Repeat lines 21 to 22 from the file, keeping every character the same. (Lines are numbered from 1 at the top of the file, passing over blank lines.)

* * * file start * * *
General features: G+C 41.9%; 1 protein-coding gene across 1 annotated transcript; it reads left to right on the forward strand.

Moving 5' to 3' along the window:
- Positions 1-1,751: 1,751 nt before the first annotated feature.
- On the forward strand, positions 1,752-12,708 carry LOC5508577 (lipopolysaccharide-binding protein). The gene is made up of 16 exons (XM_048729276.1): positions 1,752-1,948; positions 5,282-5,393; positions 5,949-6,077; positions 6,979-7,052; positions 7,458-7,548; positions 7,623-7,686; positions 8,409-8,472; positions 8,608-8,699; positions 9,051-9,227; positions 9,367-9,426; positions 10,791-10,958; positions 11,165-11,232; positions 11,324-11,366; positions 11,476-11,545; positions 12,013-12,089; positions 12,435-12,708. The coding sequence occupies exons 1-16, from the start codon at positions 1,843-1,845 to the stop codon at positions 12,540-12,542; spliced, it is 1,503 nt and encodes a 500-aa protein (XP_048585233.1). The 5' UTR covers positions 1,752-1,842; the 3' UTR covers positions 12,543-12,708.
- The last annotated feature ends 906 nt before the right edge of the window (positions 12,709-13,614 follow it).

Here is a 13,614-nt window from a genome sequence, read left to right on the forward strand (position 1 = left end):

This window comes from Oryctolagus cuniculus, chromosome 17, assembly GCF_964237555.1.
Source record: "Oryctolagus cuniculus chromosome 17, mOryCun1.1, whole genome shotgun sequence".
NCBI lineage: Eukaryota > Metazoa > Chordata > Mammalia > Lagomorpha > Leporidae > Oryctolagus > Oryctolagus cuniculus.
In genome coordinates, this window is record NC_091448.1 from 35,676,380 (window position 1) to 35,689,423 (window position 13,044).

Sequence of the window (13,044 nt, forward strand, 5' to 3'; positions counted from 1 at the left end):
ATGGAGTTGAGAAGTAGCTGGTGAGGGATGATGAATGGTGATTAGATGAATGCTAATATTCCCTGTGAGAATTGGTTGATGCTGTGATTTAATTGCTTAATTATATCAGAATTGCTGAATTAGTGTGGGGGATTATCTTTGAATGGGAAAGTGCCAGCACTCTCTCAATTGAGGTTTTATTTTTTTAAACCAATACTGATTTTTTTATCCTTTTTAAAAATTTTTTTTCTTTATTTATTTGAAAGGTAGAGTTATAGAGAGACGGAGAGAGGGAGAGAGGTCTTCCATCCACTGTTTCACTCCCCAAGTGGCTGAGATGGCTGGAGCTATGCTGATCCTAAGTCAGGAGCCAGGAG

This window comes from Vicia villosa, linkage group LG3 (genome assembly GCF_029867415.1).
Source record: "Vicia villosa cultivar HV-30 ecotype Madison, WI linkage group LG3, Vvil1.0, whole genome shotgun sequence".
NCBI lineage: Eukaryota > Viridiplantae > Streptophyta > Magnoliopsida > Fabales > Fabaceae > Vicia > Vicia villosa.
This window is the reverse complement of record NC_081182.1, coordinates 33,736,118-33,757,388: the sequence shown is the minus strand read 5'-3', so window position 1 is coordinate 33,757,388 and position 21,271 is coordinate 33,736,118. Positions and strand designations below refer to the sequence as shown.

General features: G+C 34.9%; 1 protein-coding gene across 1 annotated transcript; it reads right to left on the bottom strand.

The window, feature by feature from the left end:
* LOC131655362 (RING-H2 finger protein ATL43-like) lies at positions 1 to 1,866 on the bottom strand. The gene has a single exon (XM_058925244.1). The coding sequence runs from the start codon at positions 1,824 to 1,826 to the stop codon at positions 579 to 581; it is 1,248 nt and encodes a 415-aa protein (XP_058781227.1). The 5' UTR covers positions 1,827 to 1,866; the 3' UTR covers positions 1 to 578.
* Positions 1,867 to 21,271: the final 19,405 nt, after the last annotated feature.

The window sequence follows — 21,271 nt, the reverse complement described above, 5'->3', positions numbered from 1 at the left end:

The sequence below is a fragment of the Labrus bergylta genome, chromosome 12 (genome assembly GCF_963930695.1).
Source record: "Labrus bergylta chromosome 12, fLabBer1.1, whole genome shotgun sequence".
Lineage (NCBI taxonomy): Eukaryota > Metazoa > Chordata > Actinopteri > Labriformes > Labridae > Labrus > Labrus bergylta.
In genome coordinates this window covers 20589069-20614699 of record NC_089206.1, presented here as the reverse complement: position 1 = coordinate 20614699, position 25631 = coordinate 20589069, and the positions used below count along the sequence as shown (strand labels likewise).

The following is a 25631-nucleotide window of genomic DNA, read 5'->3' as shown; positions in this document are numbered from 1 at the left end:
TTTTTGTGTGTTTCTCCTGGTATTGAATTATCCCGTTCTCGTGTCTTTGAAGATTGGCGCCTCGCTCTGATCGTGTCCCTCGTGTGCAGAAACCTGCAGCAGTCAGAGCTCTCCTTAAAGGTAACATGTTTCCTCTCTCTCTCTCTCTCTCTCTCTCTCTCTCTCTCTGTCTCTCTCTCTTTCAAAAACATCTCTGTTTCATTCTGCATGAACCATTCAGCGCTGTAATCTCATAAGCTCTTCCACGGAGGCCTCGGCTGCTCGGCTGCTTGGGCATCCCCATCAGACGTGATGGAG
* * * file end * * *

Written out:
The window sequence follows — 21,271 nt, the reverse complement described above, 5'->3', positions numbered from 1 at the left end:

The sequence below is a fragment of the Labrus bergylta genome, chromosome 12 (genome assembly GCF_963930695.1).